The Hanyroreh reported Thursday that residents living around the USAF base in Pyeongtaek suffer from much higher rates of heart disease, nervous disorders and hearing loss due to noise from U.S. helicopters and combat aircraft. Moreover, it reported that children near the base suffer from depression, behavior disorders and autism at rates 1.5-2 times higher than the children of surrounding areas.
Pyeongtaek City said these were the results appeared in a report the city received from Danguk University medical school professor Gwon Ho-jang, to whom the city entrusted with a health study of residents living near U.S. military facilities in Pyeongtaek. The survey, taken at the request of residents who wanted a study done on sound pollution damage ahead of the relocation of additional U.S. bases to Pyeongtaek, cost Pyeongtaek City some 230 million won. The survey was conducted from July to January on 658 people who lived in eight districts immediately adjacent the USAF base, including Hwanggujiri, Seotan-myeon, 259 residents of three districts like Wolgok-dong which are located more than 5km away from the base, and 679 elementary school children attending seven schools, including Seotan Elementary School. This was the first survey on U.S. base noise pollution conducted by a local government.
The survey revealed that 47.3-52.1 percent of the residents of communities immediately adjacent the base showed signs of high blood pressure, some 6-10 points higher than residents of neighboring villages. People living next to the base who were exposed to much jet fighter noise suffered from hearing loss of some six decibels compared to neighboring areas. In the case of the U.S. bombing range in Maehyang-ni, Hwaseong-si, Gyeonggi-do, a survey by the Association of Physicians for Humanism in June 2000 revealed that those residing close to the range had hearing power some 20 decibels lower than average.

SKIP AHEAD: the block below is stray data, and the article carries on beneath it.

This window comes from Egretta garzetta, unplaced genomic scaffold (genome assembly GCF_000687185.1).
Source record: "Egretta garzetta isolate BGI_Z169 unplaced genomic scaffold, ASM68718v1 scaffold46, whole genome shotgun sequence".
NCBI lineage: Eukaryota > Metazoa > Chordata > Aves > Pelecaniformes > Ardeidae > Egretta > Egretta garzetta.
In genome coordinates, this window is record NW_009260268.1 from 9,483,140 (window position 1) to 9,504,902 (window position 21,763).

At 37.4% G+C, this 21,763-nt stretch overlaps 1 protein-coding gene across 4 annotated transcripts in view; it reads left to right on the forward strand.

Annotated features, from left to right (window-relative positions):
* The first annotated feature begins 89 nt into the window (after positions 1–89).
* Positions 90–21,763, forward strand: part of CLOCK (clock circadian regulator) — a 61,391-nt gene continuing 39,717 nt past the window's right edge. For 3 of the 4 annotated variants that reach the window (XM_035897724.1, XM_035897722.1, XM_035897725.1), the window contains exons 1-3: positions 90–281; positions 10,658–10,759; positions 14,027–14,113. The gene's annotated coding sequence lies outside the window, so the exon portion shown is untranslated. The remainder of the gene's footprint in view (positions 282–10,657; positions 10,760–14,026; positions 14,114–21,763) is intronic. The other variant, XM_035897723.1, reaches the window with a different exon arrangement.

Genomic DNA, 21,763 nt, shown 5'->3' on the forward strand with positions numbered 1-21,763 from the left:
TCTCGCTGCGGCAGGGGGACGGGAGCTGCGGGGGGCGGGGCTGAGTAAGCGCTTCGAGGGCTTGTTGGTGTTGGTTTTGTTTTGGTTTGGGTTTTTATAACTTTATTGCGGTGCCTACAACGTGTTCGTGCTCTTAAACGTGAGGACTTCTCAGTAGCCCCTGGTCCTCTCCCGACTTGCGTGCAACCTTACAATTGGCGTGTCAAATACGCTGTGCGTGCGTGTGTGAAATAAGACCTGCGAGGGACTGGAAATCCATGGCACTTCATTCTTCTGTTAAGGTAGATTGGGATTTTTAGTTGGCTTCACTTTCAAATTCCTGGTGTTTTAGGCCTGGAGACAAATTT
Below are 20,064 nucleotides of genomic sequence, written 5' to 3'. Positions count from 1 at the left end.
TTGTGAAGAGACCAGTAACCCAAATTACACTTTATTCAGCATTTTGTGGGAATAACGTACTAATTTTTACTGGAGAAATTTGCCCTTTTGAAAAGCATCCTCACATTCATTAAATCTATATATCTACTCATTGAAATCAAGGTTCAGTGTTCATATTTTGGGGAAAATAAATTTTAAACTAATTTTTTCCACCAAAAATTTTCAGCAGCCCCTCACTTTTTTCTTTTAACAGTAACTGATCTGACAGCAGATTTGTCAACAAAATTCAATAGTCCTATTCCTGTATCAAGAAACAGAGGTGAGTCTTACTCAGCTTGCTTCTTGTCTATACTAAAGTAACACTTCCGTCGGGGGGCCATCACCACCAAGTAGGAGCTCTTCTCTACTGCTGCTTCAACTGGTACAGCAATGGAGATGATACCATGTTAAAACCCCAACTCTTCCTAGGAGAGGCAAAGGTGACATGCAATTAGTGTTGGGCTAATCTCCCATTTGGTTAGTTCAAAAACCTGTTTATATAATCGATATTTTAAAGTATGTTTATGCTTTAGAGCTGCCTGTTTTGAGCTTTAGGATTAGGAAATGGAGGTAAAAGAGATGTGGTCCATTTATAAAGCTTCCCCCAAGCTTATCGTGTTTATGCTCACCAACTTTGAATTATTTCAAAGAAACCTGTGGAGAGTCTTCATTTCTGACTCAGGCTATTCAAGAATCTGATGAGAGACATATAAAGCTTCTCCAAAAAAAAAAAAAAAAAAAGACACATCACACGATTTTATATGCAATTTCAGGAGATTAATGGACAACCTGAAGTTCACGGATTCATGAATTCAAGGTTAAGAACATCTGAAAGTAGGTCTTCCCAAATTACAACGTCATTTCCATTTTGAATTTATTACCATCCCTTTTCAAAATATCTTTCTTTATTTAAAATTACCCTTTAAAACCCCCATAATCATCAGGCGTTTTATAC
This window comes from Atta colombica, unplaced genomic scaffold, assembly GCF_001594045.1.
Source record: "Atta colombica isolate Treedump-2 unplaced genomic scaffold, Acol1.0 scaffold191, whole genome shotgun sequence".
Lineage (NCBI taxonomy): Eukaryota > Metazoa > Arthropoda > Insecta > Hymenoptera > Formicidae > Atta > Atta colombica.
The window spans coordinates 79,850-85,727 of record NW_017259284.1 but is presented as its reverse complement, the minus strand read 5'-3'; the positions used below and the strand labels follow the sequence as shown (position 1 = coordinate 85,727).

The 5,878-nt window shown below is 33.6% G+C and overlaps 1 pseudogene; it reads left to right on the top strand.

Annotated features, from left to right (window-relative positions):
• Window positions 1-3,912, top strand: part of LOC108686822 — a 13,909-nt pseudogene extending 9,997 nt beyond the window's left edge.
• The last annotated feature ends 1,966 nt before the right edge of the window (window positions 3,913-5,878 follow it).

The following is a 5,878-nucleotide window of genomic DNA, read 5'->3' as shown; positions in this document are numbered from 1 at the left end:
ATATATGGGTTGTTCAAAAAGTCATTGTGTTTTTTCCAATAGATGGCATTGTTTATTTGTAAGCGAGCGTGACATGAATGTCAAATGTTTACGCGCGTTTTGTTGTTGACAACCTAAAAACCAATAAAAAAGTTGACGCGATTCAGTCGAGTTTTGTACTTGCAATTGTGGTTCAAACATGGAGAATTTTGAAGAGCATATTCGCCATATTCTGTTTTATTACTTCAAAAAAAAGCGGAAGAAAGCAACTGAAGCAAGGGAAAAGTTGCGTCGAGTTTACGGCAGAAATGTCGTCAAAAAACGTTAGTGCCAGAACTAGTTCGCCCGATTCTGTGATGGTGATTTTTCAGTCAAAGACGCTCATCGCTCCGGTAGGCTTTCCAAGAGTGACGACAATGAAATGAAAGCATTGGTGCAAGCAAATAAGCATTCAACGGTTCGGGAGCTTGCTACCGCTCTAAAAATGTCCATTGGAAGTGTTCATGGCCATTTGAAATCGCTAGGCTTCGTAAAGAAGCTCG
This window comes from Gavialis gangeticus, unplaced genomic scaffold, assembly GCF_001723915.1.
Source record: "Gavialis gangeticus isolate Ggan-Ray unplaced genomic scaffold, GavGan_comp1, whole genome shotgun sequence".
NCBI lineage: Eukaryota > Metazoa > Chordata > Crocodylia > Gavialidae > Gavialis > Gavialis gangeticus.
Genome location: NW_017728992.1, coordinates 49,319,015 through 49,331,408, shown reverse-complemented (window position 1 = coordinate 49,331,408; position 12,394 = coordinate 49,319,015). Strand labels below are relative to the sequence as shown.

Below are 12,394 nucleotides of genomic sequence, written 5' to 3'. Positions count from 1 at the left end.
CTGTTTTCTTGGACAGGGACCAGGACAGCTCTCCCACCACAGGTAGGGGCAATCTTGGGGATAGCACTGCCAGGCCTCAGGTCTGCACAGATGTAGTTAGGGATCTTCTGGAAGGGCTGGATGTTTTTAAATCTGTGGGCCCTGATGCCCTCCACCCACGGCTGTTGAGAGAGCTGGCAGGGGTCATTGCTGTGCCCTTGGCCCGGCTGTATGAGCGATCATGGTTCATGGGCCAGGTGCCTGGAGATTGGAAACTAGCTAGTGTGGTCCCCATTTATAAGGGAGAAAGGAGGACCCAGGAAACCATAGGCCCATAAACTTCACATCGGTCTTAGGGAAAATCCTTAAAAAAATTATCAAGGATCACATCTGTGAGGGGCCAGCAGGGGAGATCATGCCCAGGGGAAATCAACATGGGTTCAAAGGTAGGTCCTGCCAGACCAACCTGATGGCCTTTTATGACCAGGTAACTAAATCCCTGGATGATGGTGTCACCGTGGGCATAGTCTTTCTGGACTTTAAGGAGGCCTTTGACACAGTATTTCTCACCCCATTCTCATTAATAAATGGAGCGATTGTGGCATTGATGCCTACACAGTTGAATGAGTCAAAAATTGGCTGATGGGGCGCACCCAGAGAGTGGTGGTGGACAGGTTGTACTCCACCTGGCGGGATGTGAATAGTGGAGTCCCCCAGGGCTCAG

20.9 percent of residents exposed to helicopter noise suffered nervous disorders like depression, anxiety and insomnia, while 10.3-22.5 percent of residents exposed to jet noise suffered from nervous disorders. This was quite high compared to residents of neighboring districts, only 7.1 percent of whom suffered from nervous disorders. In the case of women, 57 percent of women exposed to base noise suffered from menstrual cramps, while only 45.5 percent of women in surrounding districts suffered from such cramps.
In the case of children, 15.2 percent of those exposed to helicopter noise and 7.3 percent of those exposed to jet noise suffered from signs of autism, rates some 4-8 times greater than those of surrounding districts (1.9 percent). Rates of nervous disorders like depression and insomnia where higher for children in areas adjacent to the base who were exposed to helicopter noise (23.2 percent) and jet noise (10.9 percent) than for children in neighboring districts (3.8 percent). Children living with noise pollution from the base also scored lower in mental skills like writing and arithmetic.
Prof. Gwon said, “There are almost no other examples in Korea of comprehensive research like this one on the health effects of aircraft noise polution… The survey revealed that residents living next to the USAF base are suffering from serious damage in their health, including hearing and their pulmonary and nervous systems.”
A Pyeongtaek City official said, “Because aeronautics laws have not been applied to U.S. military installations, we could not conduct projects to deal with sound polution… As the Special Law on U.S. Bases has been crafted and sound damages confirmed, we plan to demand of the Defense Ministry basic countermeasures to deal with sound pollution, including funds to pay for measures to prevent sound pollution damage.”
– See more at: http://www.rjkoehler.com/2006/03/10/noise-from-osan-ab-harming-health-of-nearby-residents-report/#sthash.j2WSwMHY.dpuf